diplomacy of deeds
Sunday, December 20th 2015
There’s an abundant historical literature on Public Diplomacy, and a July 24, 2015, report published by the Legatum Institute, “Counter Propaganda: Cases from US Public Diplomacy and Beyond,” provides a crisp historical review. The author is Professor Nicholas Cull of the University of Southern California, well known as the author of the magisterial The Cold War and the United States Information Agency 1945-1989 (Cambridge University Press, 2008). For Public Diplomacy, propaganda, and counter-propaganda, the report includes principles, case studies, historical lessons learned, and recommendations in only 12 pages of text.
Professor Cull’s review of propaganda through the 1930s is full of cautionary examples, well explains the word’s negative associations, and summarizes the post-World War I debate to define what is licit and illicit. The compact section on World War II and the longer portion on the Cold War are full of instructive examples – too many forgotten – that still echo in America’s approach to Public Diplomacy.Read More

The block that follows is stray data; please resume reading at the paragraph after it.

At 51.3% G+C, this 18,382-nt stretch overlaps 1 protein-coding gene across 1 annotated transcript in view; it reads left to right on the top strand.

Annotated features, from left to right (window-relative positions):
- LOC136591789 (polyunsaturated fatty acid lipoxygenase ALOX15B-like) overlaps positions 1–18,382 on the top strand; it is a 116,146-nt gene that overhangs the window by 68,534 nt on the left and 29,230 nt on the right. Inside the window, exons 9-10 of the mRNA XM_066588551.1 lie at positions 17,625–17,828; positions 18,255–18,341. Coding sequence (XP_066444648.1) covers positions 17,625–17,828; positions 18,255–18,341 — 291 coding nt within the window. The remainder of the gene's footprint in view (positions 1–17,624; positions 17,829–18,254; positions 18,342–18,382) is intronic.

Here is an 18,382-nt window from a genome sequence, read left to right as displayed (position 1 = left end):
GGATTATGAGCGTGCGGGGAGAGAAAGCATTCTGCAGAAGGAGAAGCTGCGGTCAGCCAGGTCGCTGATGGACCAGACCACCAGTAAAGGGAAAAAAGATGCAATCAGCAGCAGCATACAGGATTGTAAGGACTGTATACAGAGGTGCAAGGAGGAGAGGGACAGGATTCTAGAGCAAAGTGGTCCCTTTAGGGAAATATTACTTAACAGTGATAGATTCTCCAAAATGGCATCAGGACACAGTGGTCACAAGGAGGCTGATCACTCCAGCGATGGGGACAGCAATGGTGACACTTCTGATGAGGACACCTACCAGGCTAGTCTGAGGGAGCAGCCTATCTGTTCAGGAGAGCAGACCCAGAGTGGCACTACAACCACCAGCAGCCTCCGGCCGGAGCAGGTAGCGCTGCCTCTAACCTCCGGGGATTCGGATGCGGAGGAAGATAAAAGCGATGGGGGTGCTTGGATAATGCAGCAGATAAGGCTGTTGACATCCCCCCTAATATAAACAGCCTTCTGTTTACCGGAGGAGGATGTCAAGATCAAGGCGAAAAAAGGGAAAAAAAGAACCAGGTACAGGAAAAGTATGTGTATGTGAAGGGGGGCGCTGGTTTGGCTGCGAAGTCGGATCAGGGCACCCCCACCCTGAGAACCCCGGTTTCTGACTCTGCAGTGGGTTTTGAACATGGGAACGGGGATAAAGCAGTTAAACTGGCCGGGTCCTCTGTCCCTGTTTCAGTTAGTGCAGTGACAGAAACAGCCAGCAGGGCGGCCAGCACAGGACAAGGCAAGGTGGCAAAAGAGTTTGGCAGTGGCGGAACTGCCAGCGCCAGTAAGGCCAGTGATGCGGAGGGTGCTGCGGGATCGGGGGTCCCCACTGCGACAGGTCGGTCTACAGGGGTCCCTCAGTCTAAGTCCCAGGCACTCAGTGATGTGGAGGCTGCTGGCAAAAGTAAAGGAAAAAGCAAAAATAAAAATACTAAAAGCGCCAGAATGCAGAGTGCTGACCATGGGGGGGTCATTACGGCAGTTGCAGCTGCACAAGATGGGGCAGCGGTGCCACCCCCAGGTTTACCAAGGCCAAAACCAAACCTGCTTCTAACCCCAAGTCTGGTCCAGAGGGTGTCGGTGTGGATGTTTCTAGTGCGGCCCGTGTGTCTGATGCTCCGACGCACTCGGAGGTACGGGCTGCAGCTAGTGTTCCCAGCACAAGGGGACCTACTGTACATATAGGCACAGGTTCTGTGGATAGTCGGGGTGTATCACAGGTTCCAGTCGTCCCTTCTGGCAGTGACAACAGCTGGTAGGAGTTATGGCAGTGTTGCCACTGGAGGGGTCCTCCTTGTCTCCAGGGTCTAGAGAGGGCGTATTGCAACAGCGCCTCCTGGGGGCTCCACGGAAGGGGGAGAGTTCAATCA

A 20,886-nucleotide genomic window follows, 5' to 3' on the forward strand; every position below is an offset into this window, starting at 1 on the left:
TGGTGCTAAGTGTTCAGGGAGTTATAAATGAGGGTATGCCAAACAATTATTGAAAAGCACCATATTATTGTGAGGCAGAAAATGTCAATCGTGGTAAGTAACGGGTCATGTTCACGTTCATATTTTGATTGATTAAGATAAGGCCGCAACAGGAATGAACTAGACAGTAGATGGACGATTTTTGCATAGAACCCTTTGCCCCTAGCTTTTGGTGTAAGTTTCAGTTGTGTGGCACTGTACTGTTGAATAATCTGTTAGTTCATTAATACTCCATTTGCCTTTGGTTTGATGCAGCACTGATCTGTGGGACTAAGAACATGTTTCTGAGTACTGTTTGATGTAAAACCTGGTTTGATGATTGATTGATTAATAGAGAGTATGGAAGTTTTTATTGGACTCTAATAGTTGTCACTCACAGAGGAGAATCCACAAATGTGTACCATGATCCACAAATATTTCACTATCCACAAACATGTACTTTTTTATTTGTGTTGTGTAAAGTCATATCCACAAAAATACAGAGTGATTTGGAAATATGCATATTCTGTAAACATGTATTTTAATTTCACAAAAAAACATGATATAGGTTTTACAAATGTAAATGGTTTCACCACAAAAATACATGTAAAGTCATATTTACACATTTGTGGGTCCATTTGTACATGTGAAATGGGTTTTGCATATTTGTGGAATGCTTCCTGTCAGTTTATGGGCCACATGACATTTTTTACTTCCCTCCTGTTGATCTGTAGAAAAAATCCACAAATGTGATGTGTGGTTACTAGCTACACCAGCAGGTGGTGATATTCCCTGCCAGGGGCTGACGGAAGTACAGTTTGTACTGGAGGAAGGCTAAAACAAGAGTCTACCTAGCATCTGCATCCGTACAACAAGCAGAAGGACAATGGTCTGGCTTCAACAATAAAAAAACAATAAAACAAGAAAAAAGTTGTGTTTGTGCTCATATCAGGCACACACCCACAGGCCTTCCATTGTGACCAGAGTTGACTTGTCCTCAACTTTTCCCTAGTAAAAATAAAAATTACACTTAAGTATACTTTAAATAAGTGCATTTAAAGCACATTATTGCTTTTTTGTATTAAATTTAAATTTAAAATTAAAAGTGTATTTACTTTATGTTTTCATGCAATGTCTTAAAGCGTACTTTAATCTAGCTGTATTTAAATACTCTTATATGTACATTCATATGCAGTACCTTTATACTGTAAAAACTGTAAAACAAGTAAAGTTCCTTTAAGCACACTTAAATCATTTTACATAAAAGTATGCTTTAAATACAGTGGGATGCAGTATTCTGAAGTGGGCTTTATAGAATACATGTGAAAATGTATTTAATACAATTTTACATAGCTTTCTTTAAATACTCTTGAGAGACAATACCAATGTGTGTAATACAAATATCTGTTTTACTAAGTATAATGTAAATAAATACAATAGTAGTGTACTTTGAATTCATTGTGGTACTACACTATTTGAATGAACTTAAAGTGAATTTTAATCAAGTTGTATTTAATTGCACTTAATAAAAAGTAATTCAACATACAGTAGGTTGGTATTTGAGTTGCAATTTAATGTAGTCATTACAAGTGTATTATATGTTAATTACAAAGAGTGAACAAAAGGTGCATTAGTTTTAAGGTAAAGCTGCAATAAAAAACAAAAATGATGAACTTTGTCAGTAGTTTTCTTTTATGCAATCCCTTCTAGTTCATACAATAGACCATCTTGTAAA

Friday, November 20th 2015
Public Diplomacy officers who have dealt with armed forces counterparts learn of their focus on strategic communications (STRATCOM), communications strategy (COMMSTRAT), communications synchronization, communication through action, and the “say-do gap.” Army Lieutenant Colonel David Hylton, a public affairs officer, usefully reviewed these concepts in an article, “Commanders and Communication” in the September-October, 2015, issue of Military Review.
- Strategic communication (STRATCOM) was the first term adopted by the government (popularized following 9/11) that attempted to provide a working definition for synchronized strategic-level activities aimed at communicating a unified message supporting strategic objectives.
- STRATCOM was initially viewed as the guiding force behind alignment of the diplomatic, informational, military, and economic instruments of national power to achieve national goals and objectives—a complex and daunting undertaking.